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Trilegal paves way for Indian data protection, privacy law to prevent misuse of data

Trilegal co-founding partner Rahul Matthan has drafted a proposal for the department of personnel training a create an Indian privacy and data protection law that would regulate the storage and disclosure of personal information.

The approach paper requests views of the public and experts and sets out the issues involved in Indian privacy legislation.

Matthan told Legally India: “At this stage it is just an approach paper. But we hope that it will have the momentum to get converted into a bill sooner than later.”

Is there a need for privacy protection?

India does not currently have a general data protection statute. Nevertheless, the judiciary has derived a "right of privacy" from the rights available under Articles 19(1)(a) (the fundamental right to freedom of speech and expression) and 21 (the right to life and personal liberty) of the Constitution of India. However, all cases that deal with the right to privacy have been decided in the context of Government actions that resulted in private citizens being denied their right to personal privacy. No privacy judgment has granted private citizens a right of action against the breach of privacy by another private citizen. To that extent, the data protection and personal privacy jurisprudence in the country is not yet fully developed.

India is not a particularly private nation. Personal information is often shared freely and without thinking twice. Public life is organized without much thought to safeguarding personal data. In fact, the public dissemination of personal information has over time, become a way of demonstrating the transparent functioning of the government. While many agencies of the government collect personal data, this information is stored in silos with each agency of the government maintaining information using different fields and formats. Government databases do not talk to each other and given how differently they are organized, the information collected by different departments cannot be aggregated or unified.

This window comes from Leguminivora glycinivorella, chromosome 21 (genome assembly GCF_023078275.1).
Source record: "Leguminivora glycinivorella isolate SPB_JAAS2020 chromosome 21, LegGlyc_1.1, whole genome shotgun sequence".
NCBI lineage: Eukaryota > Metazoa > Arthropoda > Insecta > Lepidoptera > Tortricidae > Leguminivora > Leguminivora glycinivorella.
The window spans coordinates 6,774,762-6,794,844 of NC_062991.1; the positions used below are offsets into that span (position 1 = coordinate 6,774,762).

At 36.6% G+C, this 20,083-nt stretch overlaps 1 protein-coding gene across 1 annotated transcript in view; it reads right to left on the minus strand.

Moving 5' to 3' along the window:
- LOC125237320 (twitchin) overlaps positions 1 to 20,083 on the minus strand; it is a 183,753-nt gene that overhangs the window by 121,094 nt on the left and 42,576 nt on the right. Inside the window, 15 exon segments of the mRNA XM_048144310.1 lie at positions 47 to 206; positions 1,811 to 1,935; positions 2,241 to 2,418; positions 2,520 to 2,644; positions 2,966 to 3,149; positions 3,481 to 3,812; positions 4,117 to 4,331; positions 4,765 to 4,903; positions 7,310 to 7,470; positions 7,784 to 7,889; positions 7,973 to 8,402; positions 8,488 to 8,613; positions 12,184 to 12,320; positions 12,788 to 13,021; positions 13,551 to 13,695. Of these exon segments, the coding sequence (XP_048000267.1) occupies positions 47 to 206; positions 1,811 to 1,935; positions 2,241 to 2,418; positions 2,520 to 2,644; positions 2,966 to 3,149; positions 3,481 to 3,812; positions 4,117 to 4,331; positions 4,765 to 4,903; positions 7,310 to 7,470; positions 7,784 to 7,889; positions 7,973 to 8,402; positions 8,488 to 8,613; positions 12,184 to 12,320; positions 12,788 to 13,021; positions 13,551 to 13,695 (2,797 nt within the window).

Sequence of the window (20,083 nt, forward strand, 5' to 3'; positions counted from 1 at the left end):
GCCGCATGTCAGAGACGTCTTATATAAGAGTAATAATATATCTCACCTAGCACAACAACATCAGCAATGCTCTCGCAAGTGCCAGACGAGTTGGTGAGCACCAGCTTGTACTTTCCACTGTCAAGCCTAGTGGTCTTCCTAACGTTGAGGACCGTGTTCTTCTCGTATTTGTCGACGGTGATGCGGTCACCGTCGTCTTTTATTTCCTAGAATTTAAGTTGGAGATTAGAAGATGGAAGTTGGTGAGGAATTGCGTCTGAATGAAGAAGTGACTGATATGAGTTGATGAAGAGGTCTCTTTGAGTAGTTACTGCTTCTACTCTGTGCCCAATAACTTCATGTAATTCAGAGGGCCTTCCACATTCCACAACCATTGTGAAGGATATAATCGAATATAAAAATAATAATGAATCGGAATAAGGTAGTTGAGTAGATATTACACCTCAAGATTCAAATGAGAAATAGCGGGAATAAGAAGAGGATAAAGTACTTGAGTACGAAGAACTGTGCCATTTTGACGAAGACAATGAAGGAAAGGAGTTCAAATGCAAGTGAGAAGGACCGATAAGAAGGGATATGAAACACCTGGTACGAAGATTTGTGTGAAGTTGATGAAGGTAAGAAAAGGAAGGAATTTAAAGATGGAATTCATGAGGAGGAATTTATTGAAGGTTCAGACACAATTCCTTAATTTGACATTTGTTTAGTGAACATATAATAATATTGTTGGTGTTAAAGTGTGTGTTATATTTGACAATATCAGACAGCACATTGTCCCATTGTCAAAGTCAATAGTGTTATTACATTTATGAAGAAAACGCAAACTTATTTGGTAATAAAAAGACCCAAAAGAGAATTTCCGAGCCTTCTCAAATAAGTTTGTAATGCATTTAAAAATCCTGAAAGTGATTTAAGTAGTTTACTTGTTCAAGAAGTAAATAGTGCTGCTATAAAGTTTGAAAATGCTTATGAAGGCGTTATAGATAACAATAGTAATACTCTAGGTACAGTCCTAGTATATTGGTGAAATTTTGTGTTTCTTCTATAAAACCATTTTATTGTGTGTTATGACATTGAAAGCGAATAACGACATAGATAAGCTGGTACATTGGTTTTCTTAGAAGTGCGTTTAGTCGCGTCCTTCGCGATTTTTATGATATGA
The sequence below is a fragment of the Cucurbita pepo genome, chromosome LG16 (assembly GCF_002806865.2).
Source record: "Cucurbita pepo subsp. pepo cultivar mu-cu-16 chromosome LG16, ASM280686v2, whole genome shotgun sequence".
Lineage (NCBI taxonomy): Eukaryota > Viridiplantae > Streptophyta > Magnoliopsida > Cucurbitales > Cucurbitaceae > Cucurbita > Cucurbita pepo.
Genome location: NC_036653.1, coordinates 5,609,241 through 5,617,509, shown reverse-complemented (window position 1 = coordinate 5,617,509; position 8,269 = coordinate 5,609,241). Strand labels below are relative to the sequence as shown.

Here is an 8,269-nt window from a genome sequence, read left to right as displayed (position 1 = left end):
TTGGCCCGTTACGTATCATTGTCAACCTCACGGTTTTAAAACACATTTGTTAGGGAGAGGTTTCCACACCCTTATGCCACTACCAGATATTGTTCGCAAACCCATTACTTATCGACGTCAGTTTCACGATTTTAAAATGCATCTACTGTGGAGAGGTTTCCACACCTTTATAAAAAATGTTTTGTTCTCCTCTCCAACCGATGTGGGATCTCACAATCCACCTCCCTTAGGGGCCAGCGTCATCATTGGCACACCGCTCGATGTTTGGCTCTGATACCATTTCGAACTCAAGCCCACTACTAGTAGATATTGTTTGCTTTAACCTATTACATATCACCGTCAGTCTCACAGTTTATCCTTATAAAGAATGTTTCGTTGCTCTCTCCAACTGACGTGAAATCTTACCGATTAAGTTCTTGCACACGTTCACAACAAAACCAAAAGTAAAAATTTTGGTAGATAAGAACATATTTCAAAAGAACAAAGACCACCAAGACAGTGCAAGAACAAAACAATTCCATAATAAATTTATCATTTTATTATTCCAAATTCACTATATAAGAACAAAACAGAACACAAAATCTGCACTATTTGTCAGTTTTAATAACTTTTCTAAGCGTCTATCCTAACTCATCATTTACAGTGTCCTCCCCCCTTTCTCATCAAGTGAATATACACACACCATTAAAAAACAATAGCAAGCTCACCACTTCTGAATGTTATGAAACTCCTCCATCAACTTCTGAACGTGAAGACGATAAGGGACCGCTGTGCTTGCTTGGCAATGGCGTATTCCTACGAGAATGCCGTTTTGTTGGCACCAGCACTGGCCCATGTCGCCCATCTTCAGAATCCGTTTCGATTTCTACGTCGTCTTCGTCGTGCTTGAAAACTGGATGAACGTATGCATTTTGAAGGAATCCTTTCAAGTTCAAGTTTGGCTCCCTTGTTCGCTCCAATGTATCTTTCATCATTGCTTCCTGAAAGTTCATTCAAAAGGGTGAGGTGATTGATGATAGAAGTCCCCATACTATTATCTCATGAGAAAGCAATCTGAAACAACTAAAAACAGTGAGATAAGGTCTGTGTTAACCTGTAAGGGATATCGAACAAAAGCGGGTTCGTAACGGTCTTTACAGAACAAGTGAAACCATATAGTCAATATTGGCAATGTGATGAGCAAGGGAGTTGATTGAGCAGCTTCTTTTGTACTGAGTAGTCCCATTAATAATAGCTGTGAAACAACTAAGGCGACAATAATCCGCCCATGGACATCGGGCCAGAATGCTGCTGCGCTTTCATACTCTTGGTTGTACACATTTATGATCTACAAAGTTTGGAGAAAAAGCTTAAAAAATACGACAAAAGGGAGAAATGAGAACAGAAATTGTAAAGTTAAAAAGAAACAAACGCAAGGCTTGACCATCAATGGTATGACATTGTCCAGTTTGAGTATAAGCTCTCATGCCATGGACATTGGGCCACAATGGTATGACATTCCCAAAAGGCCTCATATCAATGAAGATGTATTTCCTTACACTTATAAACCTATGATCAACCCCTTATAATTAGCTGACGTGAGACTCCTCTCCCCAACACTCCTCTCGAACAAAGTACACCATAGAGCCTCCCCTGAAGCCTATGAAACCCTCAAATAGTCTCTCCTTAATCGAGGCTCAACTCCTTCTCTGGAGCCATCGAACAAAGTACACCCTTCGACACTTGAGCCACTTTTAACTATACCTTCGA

Data privacy and the need to protect personal information is almost never a concern when data is stored in a decentralized manner. Data that is maintained in silos is largely useless outside that silo and consequently has a low likelihood of causing any damage. However, all this is likely to change with the implementation of the UID Project. One of the inevitable consequences of the UID Project will be that the UID Number will unify multiple databases. As more and more agencies of the government sign on to the UID Project, the UID Number will become the common thread that links all those databases together. Over time, private enterprise could also adopt the UID Number as an identifier for the purposes of the delivery of their services or even for enrollment as a customer. Once this happens, the separation of data that currently exists between multiple databases will vanish.

Such a vast interlinked public information database is unprecedented in India. It is imperative that appropriate steps be taken to protect personal data before the vast government storehouses of private data are linked up and the threat of data security breach becomes real.